Using Keybase pgp keys for github gpg verification

September 28, 2017

I recently started using the excellent keybase.io app for encrypted chat and all the crypto goodness motivated me to finally set up gpg verified commits on Github. I started with this helpful article: Github GPG + Keybase PGP which I recommend you take a look at, but I had to do a few more steps that I wanted to document.

Installing Keybase

Keybase is easy to install: keybase.io/download. For arch, it was a simple install and setup:

packer -S keybase-bin  
run_keybase

Once installed, you’ll need to start up the app and create an account if you haven’t already.

Generate a key

Generate a new key with keybase, and upload it to your profile. Alternatively, use keybase pgp select to use your an existing key. To use this key for Github verified commits, it will need to have the same email as on your Github account.

$ keybase pgp gen

Export your keybase secret key to your gpg keyring:

$ keybase pgp export -s -p | gpg --allow-secret-key-import --import --

List keys in your gpg keyring and locate your keybase key

$ gpg --list-secret-keys --keyid-format LONG
/home/jay/.gnupg/pubring.kbx
----------------------------
sec   rsa4096/C17228D898051A91 2017-01-30 [SC]
      326DA75610069B5DECA8D2DDC17228D898051A91
uid                 [ultimate] Jay Baker 
ssb   rsa4096/7C87801D5E56F673 2017-01-30 [E]

sec   rsa4096/C24CD98AB0900706 2017-09-28 [SC] [expires: 2033-09-24]
      F21FC721B22B0C176BAFBE35C24CD98AB0900706
uid                 [unknown] Jay Baker 
uid                 [unknown] Jay Baker 
ssb   rsa4096/4599729752E8D5C4 2017-09-28 [E] [expires: 2033-09-24]

I have two keys here, the second one is the one I made with keybase pgp gen. We want to grab the keyid string from the second line:

sec   rsa4096/C24CD98AB0900706 2017-09-28 [SC] [expires: 2033-09-24]
C24CD98AB0900706=

Let’s set a trust level for our key. Since we just made it, we can give it full trust.

$ gpg --edit-key C24CD98AB0900706
gpg (GnuPG) 2.2.1; Copyright (C) 2017 Free Software Foundation, Inc.
This is free software: you are free to change and redistribute it.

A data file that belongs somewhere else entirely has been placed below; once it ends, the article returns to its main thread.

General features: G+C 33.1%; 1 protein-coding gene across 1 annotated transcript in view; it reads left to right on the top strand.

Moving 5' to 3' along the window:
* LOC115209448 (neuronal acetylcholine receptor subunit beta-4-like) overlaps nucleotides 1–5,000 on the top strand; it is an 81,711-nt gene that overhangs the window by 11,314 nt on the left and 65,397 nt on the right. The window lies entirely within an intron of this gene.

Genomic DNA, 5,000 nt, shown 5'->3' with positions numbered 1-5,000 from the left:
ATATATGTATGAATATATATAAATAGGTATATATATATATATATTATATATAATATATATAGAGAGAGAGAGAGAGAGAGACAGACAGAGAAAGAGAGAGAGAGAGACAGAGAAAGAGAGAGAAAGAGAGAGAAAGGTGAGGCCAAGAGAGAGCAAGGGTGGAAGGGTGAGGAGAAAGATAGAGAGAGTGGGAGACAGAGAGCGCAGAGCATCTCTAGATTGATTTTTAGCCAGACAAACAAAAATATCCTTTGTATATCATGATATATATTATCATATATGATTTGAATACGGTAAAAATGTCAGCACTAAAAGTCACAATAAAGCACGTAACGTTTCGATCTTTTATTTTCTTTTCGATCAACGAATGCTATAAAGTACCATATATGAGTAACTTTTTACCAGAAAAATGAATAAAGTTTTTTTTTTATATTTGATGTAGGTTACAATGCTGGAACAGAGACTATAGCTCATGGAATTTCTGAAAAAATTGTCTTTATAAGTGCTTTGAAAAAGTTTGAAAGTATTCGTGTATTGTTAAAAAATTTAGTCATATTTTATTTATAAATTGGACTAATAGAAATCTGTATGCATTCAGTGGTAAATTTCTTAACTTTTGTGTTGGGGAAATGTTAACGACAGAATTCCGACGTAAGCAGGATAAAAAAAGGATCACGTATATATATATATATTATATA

There is NO WARRANTY, to the extent permitted by law.

Secret key is available.

sec  rsa4096/C24CD98AB0900706
     created: 2017-09-28  expires: 2033-09-24  usage: SC  
     trust: unknow      validity: unknown
ssb  rsa4096/4599729752E8D5C4
     created: 2017-09-28  expires: 2033-09-24  usage: E   
[unknown] (1). Jay Baker 
[unknown] (2)  Jay Baker 

gpg> trust

Please decide how far you trust this user to correctly verify other users' keys
(by looking at passports, checking fingerprints from different sources, etc.)

  1 = I don't know or won't say
  2 = I do NOT trust
  3 = I trust marginally
  4 = I trust fully
  5 = I trust ultimately
  m = back to the main menu

Your decision? 5
Do you really want to set this key to ultimate trust? (y/N) y

sec  rsa4096/C24CD98AB0900706
     created: 2017-09-28  expires: 2033-09-24  usage: SC  
     trust: ultimate      validity: ultimate
ssb  rsa4096/4599729752E8D5C4
     created: 2017-09-28  expires: 2033-09-24  usage: E   
[ultimate] (1). Jay Baker 
[ultimate] (2)  Jay Baker 

gpg> quit

Now we can decide to do global or per repository signing with git. This step is optional, you can always manually sign commits with git -S or git --gpg-sign on a per commit basis.

$ git config commit.gpgsign true

This is per repository, add a --global flag after config if you want to enable gpg signing globally for git. If we change our minds later and want to disable signing just run the same command but with false. Also, if want to do just do a single commit without signing:

$ git --no-gpg-sign commit

Now let’s tell git which gpg key to use:

$ git config user.signingkey C24CD98AB0900706 # per repository

Again, add a --global flag if you want.

To verify that our commit worked:

$ git log --show-signature
commit 1f10113fadeae03fd8de870fb18c8563d0b3c602 (HEAD -> master)
gpg: Signature made Thu 28 Sep 2017 17:23:20 EDT
gpg:                using RSA key F21FC721B22B0C176BAFBE35C24CD98AB0900706
gpg: Good signature from "Jay Baker " [ultimate]
gpg:                 aka "Jay Baker " [ultimate]
Author: Jay Baker 
Date:   Thu Sep 28 17:23:20 2017 -0400
	detailed commit message goes here

Add our key to Github

Finally, we need to add our key to Github. Remember, your key will need the same email as your Github user email. You can add more email addresses to your key with gpg --edit-key and then the adduid command.

Let’s get our public key from keybase:

$ keybase pgp export
-----BEGIN PGP PUBLIC KEY BLOCK-----

mQINBFnNUb8BEAC3RGNiW3AYUIxAsrQBRfclM65naI/xGlvRju6b5tuoZ33Qbvnq
...
WB+E6/rYlZG4Vdk2W1bTk0R2iAVHoamZD0PmJAkv46SiuHqeyOdBGAGsgdVo1FGa
Gw==
=sE0m
-----END PGP PUBLIC KEY BLOCK-----

Copy that, and head to https://github.com/settings/keys, click “New GPG key”, paste it in, then click “Add GPG key” to save it. verifi

That’s it! You can now have verified commits on Github with your keybase pgp key!